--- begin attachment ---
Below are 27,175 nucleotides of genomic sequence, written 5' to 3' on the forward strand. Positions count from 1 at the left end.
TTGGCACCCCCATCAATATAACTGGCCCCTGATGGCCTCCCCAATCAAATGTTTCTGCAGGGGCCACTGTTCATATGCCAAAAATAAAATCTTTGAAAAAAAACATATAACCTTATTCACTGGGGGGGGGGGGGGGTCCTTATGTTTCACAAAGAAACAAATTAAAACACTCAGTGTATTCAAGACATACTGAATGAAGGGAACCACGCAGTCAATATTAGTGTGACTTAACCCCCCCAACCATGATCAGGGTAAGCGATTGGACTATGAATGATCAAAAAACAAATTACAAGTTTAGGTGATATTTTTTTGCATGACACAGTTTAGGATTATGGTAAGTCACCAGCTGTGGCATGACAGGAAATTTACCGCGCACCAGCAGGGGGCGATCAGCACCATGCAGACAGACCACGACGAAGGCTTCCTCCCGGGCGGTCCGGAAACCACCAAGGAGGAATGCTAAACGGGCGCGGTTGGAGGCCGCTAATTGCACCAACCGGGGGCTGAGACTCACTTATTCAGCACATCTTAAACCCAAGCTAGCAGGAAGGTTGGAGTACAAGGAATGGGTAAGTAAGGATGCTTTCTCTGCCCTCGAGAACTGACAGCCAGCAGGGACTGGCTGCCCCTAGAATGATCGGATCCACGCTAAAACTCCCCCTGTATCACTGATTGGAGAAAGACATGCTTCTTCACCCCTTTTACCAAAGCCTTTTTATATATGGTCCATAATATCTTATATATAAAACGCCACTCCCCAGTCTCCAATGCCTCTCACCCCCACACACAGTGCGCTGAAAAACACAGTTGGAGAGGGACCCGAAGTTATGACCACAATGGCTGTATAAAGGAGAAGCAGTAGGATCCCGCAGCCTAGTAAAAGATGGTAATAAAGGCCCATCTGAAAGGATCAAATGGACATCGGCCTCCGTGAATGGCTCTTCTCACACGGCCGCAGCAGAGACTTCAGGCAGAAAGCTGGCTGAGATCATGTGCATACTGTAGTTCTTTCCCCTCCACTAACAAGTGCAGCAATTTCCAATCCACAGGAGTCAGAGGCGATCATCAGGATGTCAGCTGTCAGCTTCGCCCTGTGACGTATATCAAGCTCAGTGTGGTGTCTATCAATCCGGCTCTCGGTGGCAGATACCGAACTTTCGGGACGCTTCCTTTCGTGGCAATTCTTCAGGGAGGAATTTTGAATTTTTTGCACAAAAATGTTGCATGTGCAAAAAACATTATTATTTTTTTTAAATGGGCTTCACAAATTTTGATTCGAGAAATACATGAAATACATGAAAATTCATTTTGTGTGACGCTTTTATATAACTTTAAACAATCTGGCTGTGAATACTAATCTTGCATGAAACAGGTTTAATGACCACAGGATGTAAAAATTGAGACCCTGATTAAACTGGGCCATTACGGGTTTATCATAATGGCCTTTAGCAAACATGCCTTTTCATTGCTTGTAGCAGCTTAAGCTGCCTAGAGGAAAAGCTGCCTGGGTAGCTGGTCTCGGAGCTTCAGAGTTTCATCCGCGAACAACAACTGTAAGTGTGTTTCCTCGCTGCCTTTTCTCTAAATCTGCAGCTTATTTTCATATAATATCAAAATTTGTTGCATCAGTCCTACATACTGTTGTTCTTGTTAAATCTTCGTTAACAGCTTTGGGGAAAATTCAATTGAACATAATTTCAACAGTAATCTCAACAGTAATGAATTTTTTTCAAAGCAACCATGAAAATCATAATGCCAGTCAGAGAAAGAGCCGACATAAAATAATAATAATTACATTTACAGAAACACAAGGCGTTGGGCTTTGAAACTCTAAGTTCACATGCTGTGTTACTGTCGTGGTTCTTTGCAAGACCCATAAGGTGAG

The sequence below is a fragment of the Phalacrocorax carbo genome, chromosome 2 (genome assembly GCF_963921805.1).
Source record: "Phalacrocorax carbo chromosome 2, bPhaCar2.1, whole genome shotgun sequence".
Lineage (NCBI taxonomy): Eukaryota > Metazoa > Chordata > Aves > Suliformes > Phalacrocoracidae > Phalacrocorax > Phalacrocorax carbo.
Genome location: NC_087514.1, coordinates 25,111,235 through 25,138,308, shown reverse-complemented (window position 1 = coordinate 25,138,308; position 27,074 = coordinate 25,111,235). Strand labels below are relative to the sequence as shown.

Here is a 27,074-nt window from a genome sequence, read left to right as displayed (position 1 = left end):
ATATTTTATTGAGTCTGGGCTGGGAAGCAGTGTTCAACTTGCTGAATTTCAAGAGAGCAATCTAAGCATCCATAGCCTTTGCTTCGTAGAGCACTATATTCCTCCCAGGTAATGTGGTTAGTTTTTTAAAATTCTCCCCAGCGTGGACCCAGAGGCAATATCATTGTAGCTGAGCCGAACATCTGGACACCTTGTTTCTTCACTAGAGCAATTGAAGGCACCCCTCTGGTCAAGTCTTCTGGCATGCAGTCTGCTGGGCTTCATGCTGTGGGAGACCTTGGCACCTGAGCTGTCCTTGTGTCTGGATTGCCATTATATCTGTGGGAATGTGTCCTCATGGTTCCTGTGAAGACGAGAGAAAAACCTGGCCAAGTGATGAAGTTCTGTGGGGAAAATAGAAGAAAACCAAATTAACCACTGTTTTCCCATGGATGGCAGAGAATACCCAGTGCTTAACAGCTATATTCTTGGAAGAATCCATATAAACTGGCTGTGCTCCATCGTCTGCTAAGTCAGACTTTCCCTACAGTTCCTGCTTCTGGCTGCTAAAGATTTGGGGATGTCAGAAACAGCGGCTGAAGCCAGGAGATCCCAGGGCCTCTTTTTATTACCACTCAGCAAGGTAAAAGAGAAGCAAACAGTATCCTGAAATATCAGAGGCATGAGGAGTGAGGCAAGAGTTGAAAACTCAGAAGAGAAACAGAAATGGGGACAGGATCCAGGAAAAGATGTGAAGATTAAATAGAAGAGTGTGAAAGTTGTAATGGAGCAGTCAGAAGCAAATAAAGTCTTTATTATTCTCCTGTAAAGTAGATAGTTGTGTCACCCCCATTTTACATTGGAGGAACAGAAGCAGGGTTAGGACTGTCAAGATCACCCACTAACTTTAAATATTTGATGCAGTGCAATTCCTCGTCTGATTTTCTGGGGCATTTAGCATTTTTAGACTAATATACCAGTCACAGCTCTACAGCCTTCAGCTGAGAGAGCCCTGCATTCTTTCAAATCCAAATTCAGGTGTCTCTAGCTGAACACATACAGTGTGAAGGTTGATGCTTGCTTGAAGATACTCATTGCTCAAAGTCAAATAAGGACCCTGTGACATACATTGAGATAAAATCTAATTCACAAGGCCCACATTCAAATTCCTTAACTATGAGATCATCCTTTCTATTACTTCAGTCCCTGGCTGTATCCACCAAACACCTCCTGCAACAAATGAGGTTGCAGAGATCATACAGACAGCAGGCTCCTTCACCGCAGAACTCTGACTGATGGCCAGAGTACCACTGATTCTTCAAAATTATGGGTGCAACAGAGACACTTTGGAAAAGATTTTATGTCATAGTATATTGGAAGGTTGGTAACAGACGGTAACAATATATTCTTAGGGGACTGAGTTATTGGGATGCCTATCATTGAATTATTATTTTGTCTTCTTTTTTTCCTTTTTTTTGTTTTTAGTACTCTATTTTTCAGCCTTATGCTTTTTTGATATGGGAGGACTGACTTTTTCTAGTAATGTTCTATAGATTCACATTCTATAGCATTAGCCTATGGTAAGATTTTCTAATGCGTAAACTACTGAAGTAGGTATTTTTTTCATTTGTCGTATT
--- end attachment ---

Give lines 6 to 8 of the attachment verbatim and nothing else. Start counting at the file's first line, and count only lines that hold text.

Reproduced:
Genome location: NC_087514.1, coordinates 25,111,235 through 25,138,308, shown reverse-complemented (window position 1 = coordinate 25,138,308; position 27,074 = coordinate 25,111,235). Strand labels below are relative to the sequence as shown.

Here is a 27,074-nt window from a genome sequence, read left to right as displayed (position 1 = left end):
ATATTTTATTGAGTCTGGGCTGGGAAGCAGTGTTCAACTTGCTGAATTTCAAGAGAGCAATCTAAGCATCCATAGCCTTTGCTTCGTAGAGCACTATATTCCTCCCAGGTAATGTGGTTAGTTTTTTAAAATTCTCCCCAGCGTGGACCCAGAGGCAATATCATTGTAGCTGAGCCGAACATCTGGACACCTTGTTTCTTCACTAGAGCAATTGAAGGCACCCCTCTGGTCAAGTCTTCTGGCATGCAGTCTGCTGGGCTTCATGCTGTGGGAGACCTTGGCACCTGAGCTGTCCTTGTGTCTGGATTGCCATTATATCTGTGGGAATGTGTCCTCATGGTTCCTGTGAAGACGAGAGAAAAACCTGGCCAAGTGATGAAGTTCTGTGGGGAAAATAGAAGAAAACCAAATTAACCACTGTTTTCCCATGGATGGCAGAGAATACCCAGTGCTTAACAGCTATATTCTTGGAAGAATCCATATAAACTGGCTGTGCTCCATCGTCTGCTAAGTCAGACTTTCCCTACAGTTCCTGCTTCTGGCTGCTAAAGATTTGGGGATGTCAGAAACAGCGGCTGAAGCCAGGAGATCCCAGGGCCTCTTTTTATTACCACTCAGCAAGGTAAAAGAGAAGCAAACAGTATCCTGAAATATCAGAGGCATGAGGAGTGAGGCAAGAGTTGAAAACTCAGAAGAGAAACAGAAATGGGGACAGGATCCAGGAAAAGATGTGAAGATTAAATAGAAGAGTGTGAAAGTTGTAATGGAGCAGTCAGAAGCAAATAAAGTCTTTATTATTCTCCTGTAAAGTAGATAGTTGTGTCACCCCCATTTTACATTGGAGGAACAGAAGCAGGGTTAGGACTGTCAAGATCACCCACTAACTTTAAATATTTGATGCAGTGCAATTCCTCGTCTGATTTTCTGGGGCATTTAGCATTTTTAGACTAATATACCAGTCACAGCTCTACAGCCTTCAGCTGAGAGAGCCCTGCATTCTTTCAAATCCAAATTCAGGTGTCTCTAGCTGAACACATACAGTGTGAAGGTTGATGCTTGCTTGAAGATACTCATTGCTCAAAGTCAAATAAGGACCCTGTGACATACATTGAGATAAAATCTAATTCACAAGGCCCACATTCAAATTCCTTAACTATGAGATCATCCTTTCTATTACTTCAGTCCCTGGCTGTATCCACCAAACACCTCCTGCAACAAATGAGGTTGCAGAGATCATACAGACAGCAGGCTCCTTCACCGCAGAACTCTGACTGATGGCCAGAGTACCACTGATTCTTCAAAATTATGGGTGCAACAGAGACACTTTGGAAAAGATTTTATGTCATAGTATATTGGAAGGTTGGTAACAGACGGTAACAATATATTCTTAGGGGACTGAGTTATTGGGATGCCTATCATTGAATTATTATTTTGTCTTCTTTTTTTCCTTTTTTTTGTTTTTAGTACTCTATTTTTCAGCCTTATGCTTTTTTGATATGGGAGGACTGACTTTTTCTAGTAATGTTCTATAGATTCACATTCTATAGCATTAGCCTATGGTAAGATTTTCTAATGCGTAAACTACTGAAGTAGGTATTTTTTTCATTTGTCGTATT